Starting Out

A guide to the taxe de séjour in 2023

If you’ve ever booked a holiday rental or stayed in a French hotel, you’ve probably noticed an item on your bill labelled “taxe de séjour.” You might have wondered what it is, how much it costs, who pays it and what purpose it serves. And if you’re a rental property owner in France, you might be asking yourself how this tax affects you and your guests.

In this guide, we aim to unravel the intricacies of the taxe de séjour, answering all your burning questions. From understanding its purpose to knowing the exact amounts and who shoulders the responsibility, we’ve got you covered.

Whether you’re a traveller seeking clarity or a property owner looking to stay compliant with the law, read on as we shed light on the taxe de séjour in France.

(The information here is a general guide only, which does not take into account your personal circumstances, is not intended to be tax advice and should not be relied upon as such. If you have any questions about taxes, we suggest that you consult your tax adviser or local tax authorities. Please contact us if you would like the contact details of a tax adviser who specialises in the vacation rental industry. Please note that we do not update this information in real-time, so you should check and confirm if the laws, tax rates or procedures have changed recently.)

Everything you need to know about the taxe de séjour

What is the taxe de séjour?

The “taxe de séjour” is a tourist tax payable by guests staying in holiday rentals or hotels in France. It applies to hotels, holiday rentals, campgrounds, marinas, holiday villages and guest rooms. Ultimately, anywhere that hosts paying guests.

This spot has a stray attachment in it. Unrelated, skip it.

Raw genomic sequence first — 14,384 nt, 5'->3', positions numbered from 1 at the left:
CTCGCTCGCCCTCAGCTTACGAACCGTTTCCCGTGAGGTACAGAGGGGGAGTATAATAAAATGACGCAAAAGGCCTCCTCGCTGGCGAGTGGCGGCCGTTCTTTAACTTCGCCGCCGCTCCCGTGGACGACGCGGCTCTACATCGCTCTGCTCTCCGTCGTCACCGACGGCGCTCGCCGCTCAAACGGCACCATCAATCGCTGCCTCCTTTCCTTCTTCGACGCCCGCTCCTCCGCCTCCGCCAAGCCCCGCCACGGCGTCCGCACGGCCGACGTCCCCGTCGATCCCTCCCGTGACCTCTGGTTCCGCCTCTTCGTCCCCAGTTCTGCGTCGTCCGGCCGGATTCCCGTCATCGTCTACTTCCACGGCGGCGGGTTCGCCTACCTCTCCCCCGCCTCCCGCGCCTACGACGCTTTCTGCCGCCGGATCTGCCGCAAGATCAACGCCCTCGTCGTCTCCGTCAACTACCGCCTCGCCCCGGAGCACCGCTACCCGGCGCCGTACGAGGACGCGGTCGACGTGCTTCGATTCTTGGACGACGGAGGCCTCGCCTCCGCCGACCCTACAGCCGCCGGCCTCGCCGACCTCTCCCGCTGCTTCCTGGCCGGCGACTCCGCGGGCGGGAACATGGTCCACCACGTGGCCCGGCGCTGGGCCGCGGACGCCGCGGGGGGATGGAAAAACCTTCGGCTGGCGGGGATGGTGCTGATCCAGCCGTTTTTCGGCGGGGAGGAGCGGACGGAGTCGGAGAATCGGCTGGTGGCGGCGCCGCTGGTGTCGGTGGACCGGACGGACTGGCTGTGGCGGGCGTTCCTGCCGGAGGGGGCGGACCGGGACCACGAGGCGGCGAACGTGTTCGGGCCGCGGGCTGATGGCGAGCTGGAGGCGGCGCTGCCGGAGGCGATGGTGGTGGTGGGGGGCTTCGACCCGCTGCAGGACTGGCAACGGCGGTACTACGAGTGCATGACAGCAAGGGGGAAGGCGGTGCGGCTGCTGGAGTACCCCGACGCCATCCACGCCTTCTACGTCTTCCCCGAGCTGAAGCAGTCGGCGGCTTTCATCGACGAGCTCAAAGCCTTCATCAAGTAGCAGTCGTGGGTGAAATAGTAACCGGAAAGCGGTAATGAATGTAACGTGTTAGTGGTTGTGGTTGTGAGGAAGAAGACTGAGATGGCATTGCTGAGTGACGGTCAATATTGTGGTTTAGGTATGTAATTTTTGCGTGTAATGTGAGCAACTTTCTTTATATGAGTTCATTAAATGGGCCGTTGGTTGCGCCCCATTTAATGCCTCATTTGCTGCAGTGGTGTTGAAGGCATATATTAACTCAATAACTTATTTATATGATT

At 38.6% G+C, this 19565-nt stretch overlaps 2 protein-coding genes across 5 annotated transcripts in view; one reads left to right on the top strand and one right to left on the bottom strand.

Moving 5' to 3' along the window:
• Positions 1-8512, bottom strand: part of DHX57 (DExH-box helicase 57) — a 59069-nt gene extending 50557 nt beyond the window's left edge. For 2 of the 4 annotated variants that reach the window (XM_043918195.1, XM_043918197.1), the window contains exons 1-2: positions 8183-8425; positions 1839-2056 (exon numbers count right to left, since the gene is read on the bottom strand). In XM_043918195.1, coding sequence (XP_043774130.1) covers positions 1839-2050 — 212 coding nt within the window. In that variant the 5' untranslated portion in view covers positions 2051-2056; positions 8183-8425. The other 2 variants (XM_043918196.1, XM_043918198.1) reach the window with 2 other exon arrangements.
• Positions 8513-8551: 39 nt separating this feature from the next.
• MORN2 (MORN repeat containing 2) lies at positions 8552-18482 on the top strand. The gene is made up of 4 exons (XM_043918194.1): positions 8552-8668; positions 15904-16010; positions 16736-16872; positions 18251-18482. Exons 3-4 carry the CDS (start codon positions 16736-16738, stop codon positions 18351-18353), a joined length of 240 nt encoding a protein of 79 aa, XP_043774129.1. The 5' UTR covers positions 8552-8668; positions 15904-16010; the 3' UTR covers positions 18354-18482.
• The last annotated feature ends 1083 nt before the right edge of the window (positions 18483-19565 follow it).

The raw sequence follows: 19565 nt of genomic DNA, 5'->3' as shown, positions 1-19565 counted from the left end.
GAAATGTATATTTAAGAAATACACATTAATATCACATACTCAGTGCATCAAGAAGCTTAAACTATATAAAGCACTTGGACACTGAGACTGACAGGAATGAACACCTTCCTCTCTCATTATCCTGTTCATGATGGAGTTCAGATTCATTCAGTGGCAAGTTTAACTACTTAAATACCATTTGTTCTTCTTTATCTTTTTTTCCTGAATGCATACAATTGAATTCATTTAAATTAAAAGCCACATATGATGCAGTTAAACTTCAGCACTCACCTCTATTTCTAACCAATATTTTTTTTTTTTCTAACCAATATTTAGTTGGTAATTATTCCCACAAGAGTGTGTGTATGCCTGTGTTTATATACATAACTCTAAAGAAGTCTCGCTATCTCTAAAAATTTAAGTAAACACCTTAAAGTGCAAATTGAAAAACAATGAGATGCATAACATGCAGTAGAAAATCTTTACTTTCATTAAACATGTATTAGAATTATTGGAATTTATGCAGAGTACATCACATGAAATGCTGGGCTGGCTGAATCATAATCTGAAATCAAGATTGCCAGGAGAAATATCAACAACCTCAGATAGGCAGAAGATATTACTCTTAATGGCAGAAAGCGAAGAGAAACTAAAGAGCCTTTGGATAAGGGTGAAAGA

Who collects it and who receives the money?

Accommodation providers are responsible for collecting the taxe de séjour.

In some cases, guests are required to pay it at the time of booking. However, other owners or providers may choose to collect it when guests arrive.

Do note that the responsibility for remitting this tax to the appropriate authorities falls on the property owner or manager. Owners are responsible for ensuring that the correct amount is calculated and collected according to local regulations.

A woman types on a macbook
Photo by Daniel Thomas

What is it used for?

The funds generated from the taxe de séjour are primarily allocated to local tourism initiatives and infrastructure projects. These can include maintaining/improving tourist facilities, promoting attractions, and supporting cultural events that enhance visitors’ experiences in the region.

Do all guests have to pay the taxe de séjour?

In most cases, all adult guests staying in the accommodation are required to pay the taxe de séjour. However, there are exceptions. Children under the age of 18 are often exempt, as well as those in emergency accommodation or temporary housing, plus seasonal workers.

How much does it cost?